Written by Guillermo Troncoso.
Dallas Buyers Club sees Matthew McConaughey give a career-best performance in a film that not only works beautifully as a multilayered drama, but excels as a film with a powerful social agenda.
Dallas Buyers Club is based on the true story of Ron Woodroof (McConaughey), a Texas electrician whose world is turned upside down when he learns that he has been diagnosed with HIV in 1985. The film portrays Woodroof as a heavy-drinking, womanising homophobe, who is shocked to find out that he has contracted a virus that many considered to be primarily contracted by homosexual intercourse. As he struggles to come to terms with his rapidly deteriorating condition, he begins to search for medicine that can help. His search leads him to Mexico, and he begins to smuggle back pharmaceutical drugs that aren’t government-approved. Before long, Woodroof, with the help of Rayon, a transsexual played by Jared Leto, is providing unauthorised drugs for monthly fees.
Many have spoken about the collision between fact and fiction, especially regarding Woodroof’s character, but, while that may matter to many, this character works within the context of this very impressive film. Woodroof is a complex character. He is a man that transforms before our very eyes, thanks to McConaughey’s jaw-dropping performance. He is anything but a saint. He drinks, sleeps around and snorts cocaine every chance he gets. He goes from a man angrily exclaiming how impossible it is for him to have a disease which only affects “faggots”, to an unlikely AIDS activist representing a community stricken with the deadly disease. While much has been made about McConaughey’s obvious weight-loss for the role, it is his emotional and charismatic performance that really drives this film. A man unwaveringly determined to beat his condition, a man who took the Food and Drug Administration (FDA) to court.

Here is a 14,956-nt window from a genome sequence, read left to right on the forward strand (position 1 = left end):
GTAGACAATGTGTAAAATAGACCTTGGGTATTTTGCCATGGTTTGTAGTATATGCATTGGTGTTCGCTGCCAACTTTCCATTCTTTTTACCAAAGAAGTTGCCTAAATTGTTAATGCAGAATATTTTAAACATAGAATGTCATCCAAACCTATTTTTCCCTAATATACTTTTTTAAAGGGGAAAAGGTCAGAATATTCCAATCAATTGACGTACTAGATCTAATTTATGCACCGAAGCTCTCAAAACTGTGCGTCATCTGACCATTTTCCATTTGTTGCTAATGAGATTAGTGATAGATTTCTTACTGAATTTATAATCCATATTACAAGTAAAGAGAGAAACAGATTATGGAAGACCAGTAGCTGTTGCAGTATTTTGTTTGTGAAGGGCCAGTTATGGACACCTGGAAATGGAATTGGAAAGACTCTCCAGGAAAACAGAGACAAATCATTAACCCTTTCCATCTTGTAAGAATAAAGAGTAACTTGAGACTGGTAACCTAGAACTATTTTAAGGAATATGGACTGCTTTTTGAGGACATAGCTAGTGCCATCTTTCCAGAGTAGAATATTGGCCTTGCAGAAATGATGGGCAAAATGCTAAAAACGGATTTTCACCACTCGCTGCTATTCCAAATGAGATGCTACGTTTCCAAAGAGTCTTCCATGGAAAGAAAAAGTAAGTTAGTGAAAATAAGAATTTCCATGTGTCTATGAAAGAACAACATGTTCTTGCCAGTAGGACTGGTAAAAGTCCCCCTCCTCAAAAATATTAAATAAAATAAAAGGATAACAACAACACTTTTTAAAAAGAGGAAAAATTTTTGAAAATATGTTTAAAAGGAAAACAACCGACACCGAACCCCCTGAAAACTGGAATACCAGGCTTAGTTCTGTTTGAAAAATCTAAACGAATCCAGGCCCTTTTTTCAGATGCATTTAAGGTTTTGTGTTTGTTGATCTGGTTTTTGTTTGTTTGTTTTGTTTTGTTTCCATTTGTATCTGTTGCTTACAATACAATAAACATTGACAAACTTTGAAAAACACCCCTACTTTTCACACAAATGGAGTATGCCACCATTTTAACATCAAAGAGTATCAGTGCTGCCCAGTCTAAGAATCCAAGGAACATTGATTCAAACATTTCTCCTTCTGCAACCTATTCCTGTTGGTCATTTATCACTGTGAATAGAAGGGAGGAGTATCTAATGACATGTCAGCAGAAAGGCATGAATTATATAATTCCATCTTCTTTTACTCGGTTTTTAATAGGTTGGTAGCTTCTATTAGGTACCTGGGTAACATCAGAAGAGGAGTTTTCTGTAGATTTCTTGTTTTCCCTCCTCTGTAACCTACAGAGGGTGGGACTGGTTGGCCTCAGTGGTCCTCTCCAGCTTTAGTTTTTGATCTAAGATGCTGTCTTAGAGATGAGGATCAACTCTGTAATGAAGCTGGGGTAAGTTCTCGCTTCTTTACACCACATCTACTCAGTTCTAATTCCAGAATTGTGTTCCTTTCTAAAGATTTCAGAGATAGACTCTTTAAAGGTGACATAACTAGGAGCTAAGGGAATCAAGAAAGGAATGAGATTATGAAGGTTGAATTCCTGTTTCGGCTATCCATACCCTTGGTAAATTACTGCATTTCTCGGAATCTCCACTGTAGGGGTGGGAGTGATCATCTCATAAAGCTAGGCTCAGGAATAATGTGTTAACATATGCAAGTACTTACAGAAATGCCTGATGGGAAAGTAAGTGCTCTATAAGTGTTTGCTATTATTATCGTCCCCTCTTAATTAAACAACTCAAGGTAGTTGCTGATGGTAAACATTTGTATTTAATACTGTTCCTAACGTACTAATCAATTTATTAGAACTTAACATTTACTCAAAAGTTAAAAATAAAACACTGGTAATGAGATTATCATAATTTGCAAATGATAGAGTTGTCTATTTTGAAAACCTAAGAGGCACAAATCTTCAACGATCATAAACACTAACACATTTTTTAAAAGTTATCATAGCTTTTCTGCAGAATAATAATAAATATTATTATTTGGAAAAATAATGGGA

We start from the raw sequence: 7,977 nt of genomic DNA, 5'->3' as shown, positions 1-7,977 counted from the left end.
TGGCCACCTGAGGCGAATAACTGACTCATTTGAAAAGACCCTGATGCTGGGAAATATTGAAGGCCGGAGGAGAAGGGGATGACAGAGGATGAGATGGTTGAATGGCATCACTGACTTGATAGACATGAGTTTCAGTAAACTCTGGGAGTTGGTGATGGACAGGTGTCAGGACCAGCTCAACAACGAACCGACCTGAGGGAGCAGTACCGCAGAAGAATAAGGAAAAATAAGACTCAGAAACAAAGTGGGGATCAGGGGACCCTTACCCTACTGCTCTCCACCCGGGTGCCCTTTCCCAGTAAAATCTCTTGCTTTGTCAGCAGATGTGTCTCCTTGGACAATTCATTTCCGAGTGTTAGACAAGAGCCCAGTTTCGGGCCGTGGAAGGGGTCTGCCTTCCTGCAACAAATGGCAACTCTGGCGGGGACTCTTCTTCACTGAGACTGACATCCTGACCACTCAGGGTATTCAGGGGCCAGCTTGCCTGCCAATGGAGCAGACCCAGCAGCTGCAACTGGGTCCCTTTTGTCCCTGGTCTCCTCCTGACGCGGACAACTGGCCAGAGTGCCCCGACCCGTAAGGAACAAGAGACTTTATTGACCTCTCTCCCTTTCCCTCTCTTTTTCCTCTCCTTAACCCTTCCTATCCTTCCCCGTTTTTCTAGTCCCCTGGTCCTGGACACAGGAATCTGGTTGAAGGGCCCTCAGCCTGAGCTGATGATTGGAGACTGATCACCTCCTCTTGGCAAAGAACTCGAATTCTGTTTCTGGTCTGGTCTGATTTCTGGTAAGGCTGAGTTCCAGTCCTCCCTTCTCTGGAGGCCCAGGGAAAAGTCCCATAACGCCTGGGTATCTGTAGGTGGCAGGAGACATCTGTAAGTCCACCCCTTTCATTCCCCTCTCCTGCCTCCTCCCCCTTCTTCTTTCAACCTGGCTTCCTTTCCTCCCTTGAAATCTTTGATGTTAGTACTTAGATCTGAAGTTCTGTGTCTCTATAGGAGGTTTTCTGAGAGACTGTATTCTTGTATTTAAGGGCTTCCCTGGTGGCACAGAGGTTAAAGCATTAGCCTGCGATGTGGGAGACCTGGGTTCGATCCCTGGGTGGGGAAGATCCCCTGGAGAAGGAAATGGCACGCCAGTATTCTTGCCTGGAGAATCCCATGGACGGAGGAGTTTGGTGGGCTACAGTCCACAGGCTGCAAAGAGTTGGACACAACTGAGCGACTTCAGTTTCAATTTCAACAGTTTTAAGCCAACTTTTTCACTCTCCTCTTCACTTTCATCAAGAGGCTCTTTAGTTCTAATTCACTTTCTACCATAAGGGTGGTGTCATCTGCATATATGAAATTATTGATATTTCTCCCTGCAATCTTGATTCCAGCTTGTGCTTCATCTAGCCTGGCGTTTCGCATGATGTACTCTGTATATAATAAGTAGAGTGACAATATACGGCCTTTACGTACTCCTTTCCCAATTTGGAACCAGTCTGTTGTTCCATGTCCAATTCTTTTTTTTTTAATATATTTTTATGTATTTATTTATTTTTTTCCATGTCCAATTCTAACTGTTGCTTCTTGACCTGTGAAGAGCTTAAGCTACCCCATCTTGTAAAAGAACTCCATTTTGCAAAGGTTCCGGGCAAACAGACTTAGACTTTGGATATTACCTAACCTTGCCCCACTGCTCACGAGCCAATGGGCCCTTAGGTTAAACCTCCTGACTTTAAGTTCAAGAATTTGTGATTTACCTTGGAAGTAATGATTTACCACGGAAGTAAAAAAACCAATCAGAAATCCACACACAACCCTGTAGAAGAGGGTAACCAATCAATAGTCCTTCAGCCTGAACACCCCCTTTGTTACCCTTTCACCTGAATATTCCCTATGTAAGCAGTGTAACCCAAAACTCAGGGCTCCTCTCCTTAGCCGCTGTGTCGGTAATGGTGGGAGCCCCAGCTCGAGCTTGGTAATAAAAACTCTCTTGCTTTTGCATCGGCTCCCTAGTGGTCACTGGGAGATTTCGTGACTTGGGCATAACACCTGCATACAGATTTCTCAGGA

The film uses the classical film tropes associated with pictures depicting “the little man” taking on corporations and governments. There isn’t exactly a singular villain to be found here, apart from the AIDS virus itself, but the bad guys are depicted as the profit-chasing corporate-suits working for the FDA. Woodroof’s fight is clearly shown from a singular light: a man fighting against the FDA’s lack of action in getting effective treatments to those in desperate need. Woodroof’s struggle, at times, seems a little one-sided, but his fight is one that many stand for, as shown with the support he receives from supporting characters.
One of those who stand by Woodroof is Rayon, a drug-addicted transsexual equally as determined to look out for herself, but whose decidedly different persona works as the Ying to Woodroof’s Yang. Jared Leto’s portrayal of Rayon’s charismatic, witty and vulnerable persona is truly outstanding. The relationship between Rayon and Woodroof is heartbreakingly tender and realistic, made further impressive by the unsentimental approach the film is given. Jennifer Garner also provides a decent performance as Eve, a doctor who is slowly drawn into Woodroof and Rayon’s circumstances.
The film’s naturalistic style works wonders with the film’s plot. Director Jean-Marc Vallée (C.R.A.Z.Y., The Young Victoria) tackles the film in a matter-of-fact approach that lets the wonderful screenplay, by Craig Borten and Melisa Wallack, unfold on its own merit. Dallas Buyers Club empathises with its characters, leading us to do the same. Woodroof and Rayon’s stories are painful and dark, but the film doesn’t wallow in its depressing factors. Thankfully, there’s a wry sense of humour peppered throughout the film’s emotional plot, perfectly balancing out what may be one of the best takes on AIDS that the cinema has seen. The unsentimental approach detracts slightly from the film’s ending, as you’re left more pensive than moved. This may be the filmmaker’s point, but a big emotional payoff is left wanting. This is but a minor qualm to be had in a film bursting with talent. Dallas Buyers Club is a soulful picture that is expertly crafted, lovingly written, confidently directed and admirably performed.
THE REEL SCORE: 9/10